Leveraging Medication Adherence Programs to Personalize Healthcare

By Terrence O'Neill | Posted on September 7, 2023

Leveraging Medication Adherence Programs to Personalize Healthcare


Personalized healthcare may be the industry’s latest buzzword, but research shows that personalized care does indeed improve patient experience and outcomes. Expectations of today’s patients have been spurred from their elevated online retail experiences, which are highly personalized. As a result, healthcare consumers now expect the same level of personalization in their healthcare encounters.  

Medication Adherence Issues Persist

According to C. Everett Koop, MD, US Surgeon General, in 1985, “Drugs don’t work in patients who don’t take them”. While that may seem obvious, medication non-adherence continues to vex the US healthcare system. Although drug discovery has made spectacular progress in treatments, adherence to those medications still plagues the industry. Poor medication adherence is the most common reason for the disparities in clinical trials. It is experienced throughout the drug and patient lifecycle, impacting real-world outcomes. And in the US, it is responsible for approximately 125,000 deaths per year. 

Struggle to Solve Adherence Issues

Solutions, including auto-refills, medication synchronization, text messages, and phone calls, have been implemented at pharmacies to address the adherence issue. However, while these services are effective in getting drugs to patients, they don’t help patients actually adhere to their medication schedule. Research revealed that prescriptions in the automatic prescription refill programs were associated with a significantly longer amount of time in the pharmacy before being picked up by the patient. This makes you wonder if patients were truly adherent, could they afford to leave their medications behind the counter for extended periods?

Many retail pharmacies have tried to address this issue by text messaging patients that prescriptions are ready for pickup. However, the effectiveness of those reminders has been subpar, one concluding that messages to refill medications may facilitate improvements in adherence, which in turn can improve chronic care. 

Calendarized Packaging Proves to Improve Medication Adherence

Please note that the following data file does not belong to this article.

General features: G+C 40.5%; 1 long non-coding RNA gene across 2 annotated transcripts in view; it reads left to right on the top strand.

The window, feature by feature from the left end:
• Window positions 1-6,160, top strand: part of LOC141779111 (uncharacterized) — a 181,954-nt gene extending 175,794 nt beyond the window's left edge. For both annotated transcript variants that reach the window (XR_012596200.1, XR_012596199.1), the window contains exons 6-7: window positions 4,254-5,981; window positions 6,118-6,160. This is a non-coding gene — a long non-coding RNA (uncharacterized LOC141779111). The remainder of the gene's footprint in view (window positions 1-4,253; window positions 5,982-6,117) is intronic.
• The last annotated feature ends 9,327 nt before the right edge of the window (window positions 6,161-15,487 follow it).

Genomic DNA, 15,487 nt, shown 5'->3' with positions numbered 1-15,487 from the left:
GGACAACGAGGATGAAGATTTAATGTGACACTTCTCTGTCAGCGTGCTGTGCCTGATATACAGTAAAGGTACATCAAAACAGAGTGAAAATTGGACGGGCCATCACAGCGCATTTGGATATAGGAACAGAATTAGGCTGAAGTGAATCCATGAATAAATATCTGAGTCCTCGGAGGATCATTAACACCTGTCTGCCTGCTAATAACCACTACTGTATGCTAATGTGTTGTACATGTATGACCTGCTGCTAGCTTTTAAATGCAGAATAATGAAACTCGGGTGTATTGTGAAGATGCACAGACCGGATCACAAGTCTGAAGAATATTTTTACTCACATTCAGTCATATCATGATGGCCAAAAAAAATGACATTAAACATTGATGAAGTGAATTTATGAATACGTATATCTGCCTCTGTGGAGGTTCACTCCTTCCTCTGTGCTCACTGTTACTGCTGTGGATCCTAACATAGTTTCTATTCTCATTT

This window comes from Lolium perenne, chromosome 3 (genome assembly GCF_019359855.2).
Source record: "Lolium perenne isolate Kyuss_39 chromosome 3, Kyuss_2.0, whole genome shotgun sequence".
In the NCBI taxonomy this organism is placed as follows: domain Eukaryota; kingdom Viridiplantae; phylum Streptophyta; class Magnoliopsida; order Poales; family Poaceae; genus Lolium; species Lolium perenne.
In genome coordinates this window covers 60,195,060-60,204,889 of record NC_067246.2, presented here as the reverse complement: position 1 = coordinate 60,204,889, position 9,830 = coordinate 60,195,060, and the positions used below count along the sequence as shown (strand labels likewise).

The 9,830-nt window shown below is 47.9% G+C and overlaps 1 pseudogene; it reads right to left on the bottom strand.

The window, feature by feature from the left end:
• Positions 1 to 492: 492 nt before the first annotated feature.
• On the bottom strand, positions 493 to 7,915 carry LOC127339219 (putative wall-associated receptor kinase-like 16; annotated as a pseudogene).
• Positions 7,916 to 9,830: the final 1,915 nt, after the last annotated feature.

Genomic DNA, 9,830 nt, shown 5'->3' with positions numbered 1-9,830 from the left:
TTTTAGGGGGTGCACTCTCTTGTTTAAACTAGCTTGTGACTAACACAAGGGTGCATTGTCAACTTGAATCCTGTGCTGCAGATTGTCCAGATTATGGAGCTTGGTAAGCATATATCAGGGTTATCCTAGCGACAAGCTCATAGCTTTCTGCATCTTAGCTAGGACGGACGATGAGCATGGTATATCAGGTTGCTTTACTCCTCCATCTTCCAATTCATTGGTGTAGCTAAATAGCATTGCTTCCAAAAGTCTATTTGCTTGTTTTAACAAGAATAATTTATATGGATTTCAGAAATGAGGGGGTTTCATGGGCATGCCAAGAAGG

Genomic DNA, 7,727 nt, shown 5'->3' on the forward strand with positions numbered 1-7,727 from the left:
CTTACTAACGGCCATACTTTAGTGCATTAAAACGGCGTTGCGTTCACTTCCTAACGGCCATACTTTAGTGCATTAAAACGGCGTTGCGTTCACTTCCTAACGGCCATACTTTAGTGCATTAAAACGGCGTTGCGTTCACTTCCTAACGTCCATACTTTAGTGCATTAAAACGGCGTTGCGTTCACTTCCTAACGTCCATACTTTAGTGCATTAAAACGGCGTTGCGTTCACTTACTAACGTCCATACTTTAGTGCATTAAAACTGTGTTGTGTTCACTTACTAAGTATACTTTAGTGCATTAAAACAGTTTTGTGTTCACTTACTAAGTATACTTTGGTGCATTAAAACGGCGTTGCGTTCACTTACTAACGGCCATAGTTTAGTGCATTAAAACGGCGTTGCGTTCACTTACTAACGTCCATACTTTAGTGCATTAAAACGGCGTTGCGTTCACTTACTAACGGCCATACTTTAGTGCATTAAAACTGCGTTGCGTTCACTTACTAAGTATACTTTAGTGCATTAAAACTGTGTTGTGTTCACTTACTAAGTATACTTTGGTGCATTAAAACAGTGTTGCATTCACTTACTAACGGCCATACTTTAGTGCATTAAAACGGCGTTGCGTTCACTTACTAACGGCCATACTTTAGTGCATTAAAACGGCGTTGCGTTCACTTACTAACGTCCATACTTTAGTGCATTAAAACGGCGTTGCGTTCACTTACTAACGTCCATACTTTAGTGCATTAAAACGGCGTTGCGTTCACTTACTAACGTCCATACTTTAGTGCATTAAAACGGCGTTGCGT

The way medications are packaged can have a significant impact on whether a patient takes prescriptions. Packages that remind individuals to take their medications have been very effective. For example, birth control pills have been distributed in blister packages since the 1970s, and more recently, some antibiotics. Studies have shown that the adherence ratios with traditional drug bottles are as low as 50% for many patients. In contrast, blister packs with day codes can significantly increase that percentage, improving patient adherence. Furthermore, calendars can be printed on blister packages, making it easy to track if medication has been taken and when patients should take their next pill.

The Personalized Medication Adherence Program

Instead of dispensing medications in traditional amber bottles, utilizing calendarized adherence blister packaging can help patients who often have no idea of how adherent they truly are. Each dose taken creates a personal patient engagement experience. The calendarized blister is a user interface prompting the patient to be compliant and immediately alerts them when they have not been, which enables them to modify their behavior if necessary, moving forward. Physical cues are integrated to remind patients to order refills. Additionally, the abundant amount of real estate on both sides of the carton enables QR codes to be prominently displayed and can be a gateway to conveniently lead patients to online pharmacy resources or seamlessly connect patients to other ecommerce solutions. 

Adherence Packaging Valued for its Personalization

Personalization makes customers feel valued and improves brand loyalty, and it is more important than ever to consumers. It is considered necessary for proper consumer engagement. A recent study discovered that calendarized adherence packaging is viewed as a method with a high degree of personalization. 76% of respondents say that calendarized medication adherence packaging feels more personalized. A solution proven to improve medication adherence in a personalized manner is a win-win for both patients and pharmacies.

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